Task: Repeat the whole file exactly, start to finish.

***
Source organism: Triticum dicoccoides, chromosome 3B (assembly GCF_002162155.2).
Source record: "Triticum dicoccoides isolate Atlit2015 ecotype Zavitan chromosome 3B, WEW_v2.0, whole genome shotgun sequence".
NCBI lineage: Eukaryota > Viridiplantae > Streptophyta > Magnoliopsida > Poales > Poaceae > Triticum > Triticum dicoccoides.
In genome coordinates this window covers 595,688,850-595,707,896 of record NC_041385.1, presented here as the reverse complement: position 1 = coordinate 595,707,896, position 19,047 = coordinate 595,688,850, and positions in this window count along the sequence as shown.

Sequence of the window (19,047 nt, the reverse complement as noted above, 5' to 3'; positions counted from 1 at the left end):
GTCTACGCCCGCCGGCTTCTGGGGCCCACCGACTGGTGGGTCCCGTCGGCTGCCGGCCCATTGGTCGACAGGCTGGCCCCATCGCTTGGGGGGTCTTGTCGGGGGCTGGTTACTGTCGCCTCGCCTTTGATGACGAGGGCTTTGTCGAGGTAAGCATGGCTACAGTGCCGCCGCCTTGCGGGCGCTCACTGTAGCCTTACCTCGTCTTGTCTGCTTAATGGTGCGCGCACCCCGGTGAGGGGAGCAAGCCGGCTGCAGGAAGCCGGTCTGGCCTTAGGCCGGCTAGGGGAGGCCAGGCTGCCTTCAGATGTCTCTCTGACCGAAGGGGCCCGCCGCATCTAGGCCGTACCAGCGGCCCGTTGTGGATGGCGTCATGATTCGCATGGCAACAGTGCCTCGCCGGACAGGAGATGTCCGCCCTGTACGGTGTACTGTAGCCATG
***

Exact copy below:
Source organism: Triticum dicoccoides, chromosome 3B (assembly GCF_002162155.2).
Source record: "Triticum dicoccoides isolate Atlit2015 ecotype Zavitan chromosome 3B, WEW_v2.0, whole genome shotgun sequence".
NCBI lineage: Eukaryota > Viridiplantae > Streptophyta > Magnoliopsida > Poales > Poaceae > Triticum > Triticum dicoccoides.
In genome coordinates this window covers 595,688,850-595,707,896 of record NC_041385.1, presented here as the reverse complement: position 1 = coordinate 595,707,896, position 19,047 = coordinate 595,688,850, and positions in this window count along the sequence as shown.

Sequence of the window (19,047 nt, the reverse complement as noted above, 5' to 3'; positions counted from 1 at the left end):
GTCTACGCCCGCCGGCTTCTGGGGCCCACCGACTGGTGGGTCCCGTCGGCTGCCGGCCCATTGGTCGACAGGCTGGCCCCATCGCTTGGGGGGTCTTGTCGGGGGCTGGTTACTGTCGCCTCGCCTTTGATGACGAGGGCTTTGTCGAGGTAAGCATGGCTACAGTGCCGCCGCCTTGCGGGCGCTCACTGTAGCCTTACCTCGTCTTGTCTGCTTAATGGTGCGCGCACCCCGGTGAGGGGAGCAAGCCGGCTGCAGGAAGCCGGTCTGGCCTTAGGCCGGCTAGGGGAGGCCAGGCTGCCTTCAGATGTCTCTCTGACCGAAGGGGCCCGCCGCATCTAGGCCGTACCAGCGGCCCGTTGTGGATGGCGTCATGATTCGCATGGCAACAGTGCCTCGCCGGACAGGAGATGTCCGCCCTGTACGGTGTACTGTAGCCATG